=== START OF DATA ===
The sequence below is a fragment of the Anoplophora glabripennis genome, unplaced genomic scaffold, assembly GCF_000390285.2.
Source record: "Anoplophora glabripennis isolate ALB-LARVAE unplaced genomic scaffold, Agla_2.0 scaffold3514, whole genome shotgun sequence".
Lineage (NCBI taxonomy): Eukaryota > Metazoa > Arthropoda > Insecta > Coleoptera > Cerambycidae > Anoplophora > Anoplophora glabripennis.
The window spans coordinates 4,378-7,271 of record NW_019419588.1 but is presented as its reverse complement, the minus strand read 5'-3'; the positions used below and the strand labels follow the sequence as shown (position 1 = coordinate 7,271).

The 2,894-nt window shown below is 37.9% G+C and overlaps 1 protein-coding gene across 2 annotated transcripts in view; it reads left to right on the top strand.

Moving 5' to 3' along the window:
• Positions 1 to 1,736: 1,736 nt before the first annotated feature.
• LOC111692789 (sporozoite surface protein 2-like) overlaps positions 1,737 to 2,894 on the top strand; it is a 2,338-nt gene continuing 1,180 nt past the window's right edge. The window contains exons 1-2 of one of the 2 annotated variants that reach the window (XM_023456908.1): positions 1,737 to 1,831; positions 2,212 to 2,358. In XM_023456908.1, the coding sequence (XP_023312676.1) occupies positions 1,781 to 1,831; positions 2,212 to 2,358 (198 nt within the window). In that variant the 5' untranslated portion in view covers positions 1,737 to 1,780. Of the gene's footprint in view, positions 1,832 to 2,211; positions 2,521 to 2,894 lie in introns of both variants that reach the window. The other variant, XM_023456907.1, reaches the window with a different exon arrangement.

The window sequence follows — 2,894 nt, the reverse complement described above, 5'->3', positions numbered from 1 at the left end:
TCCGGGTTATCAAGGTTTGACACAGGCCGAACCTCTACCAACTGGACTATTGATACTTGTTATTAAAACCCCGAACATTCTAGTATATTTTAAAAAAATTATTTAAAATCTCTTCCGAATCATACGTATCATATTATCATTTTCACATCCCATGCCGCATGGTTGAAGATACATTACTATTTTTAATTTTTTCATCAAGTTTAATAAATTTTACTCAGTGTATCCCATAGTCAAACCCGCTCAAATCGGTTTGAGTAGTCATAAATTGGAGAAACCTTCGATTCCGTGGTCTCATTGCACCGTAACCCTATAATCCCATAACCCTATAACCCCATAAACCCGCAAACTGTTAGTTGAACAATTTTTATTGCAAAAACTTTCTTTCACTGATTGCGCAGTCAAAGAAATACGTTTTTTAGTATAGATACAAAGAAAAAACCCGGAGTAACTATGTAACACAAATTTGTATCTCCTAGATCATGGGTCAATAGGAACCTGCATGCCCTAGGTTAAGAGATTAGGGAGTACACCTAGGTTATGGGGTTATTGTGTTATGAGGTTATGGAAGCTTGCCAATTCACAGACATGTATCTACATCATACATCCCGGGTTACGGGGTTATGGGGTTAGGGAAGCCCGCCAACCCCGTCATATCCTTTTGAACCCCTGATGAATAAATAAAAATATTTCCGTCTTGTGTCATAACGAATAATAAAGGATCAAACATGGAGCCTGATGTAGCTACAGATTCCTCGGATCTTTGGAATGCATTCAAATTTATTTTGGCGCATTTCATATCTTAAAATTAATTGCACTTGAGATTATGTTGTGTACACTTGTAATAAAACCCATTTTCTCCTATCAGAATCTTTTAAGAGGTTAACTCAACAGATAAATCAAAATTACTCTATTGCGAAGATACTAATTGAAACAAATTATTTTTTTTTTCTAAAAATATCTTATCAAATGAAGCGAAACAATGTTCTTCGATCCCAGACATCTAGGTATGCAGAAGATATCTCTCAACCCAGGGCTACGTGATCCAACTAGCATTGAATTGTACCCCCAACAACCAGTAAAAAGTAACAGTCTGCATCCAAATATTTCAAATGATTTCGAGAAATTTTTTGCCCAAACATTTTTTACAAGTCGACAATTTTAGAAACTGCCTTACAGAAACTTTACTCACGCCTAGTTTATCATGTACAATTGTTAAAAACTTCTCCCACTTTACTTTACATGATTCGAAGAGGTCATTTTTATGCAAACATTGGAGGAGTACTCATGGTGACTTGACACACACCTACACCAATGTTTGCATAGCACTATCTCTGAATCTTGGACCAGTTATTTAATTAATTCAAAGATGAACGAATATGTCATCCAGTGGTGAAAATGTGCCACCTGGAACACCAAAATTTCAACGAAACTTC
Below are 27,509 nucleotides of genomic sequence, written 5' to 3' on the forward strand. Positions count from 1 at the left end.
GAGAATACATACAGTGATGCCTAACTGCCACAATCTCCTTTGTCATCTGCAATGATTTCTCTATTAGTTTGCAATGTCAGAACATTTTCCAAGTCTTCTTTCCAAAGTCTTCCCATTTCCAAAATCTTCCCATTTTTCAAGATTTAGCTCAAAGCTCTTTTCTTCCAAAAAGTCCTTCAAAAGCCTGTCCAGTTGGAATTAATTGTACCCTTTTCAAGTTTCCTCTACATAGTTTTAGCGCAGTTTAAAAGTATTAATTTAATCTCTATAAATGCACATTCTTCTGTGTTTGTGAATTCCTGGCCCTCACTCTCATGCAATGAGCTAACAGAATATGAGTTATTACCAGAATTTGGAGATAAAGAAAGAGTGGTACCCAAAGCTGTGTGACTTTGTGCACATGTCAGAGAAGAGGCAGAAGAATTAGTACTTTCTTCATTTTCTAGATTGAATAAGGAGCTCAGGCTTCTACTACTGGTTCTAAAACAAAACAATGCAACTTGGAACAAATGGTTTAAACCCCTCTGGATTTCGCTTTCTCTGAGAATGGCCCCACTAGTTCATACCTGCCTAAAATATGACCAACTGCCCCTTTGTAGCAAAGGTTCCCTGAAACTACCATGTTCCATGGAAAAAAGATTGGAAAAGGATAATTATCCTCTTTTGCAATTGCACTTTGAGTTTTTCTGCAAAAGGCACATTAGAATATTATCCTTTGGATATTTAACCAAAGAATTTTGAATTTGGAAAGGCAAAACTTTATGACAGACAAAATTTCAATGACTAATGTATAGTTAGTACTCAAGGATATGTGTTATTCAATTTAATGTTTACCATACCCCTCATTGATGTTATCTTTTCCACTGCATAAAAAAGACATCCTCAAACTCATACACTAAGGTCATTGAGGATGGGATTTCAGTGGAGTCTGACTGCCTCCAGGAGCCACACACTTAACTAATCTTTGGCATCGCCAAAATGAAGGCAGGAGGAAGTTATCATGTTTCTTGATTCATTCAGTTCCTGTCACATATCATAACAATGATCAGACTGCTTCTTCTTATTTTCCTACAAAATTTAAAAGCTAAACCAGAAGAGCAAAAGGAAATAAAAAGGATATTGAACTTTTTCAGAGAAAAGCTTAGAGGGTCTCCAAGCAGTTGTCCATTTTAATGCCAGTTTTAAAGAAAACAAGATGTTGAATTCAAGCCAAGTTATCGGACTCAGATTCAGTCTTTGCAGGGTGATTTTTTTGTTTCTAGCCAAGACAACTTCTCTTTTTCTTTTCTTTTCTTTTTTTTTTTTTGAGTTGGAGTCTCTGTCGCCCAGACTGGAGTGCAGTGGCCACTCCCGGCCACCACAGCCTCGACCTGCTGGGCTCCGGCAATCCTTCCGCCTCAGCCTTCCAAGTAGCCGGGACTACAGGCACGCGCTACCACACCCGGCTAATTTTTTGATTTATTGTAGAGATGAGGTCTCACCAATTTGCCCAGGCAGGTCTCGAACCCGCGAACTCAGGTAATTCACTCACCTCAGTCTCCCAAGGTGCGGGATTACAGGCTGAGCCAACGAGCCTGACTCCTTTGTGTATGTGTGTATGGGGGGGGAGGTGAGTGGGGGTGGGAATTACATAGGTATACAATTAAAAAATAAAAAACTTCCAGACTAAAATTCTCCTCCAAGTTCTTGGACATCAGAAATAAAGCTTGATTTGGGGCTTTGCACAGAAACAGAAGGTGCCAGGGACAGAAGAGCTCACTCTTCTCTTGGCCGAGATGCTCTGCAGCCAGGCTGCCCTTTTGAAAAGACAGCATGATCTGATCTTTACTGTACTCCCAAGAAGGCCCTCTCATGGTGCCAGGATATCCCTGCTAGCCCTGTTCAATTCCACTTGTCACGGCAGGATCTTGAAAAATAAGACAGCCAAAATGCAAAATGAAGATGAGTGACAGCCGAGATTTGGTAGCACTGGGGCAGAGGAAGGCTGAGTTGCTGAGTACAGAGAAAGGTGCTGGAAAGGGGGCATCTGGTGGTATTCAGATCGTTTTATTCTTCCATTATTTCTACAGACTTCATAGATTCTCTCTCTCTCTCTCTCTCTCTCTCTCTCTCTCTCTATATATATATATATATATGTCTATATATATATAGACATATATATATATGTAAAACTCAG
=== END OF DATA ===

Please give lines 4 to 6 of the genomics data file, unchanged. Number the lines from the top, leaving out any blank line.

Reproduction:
The window spans coordinates 4,378-7,271 of record NW_019419588.1 but is presented as its reverse complement, the minus strand read 5'-3'; the positions used below and the strand labels follow the sequence as shown (position 1 = coordinate 7,271).

The 2,894-nt window shown below is 37.9% G+C and overlaps 1 protein-coding gene across 2 annotated transcripts in view; it reads left to right on the top strand.

Moving 5' to 3' along the window: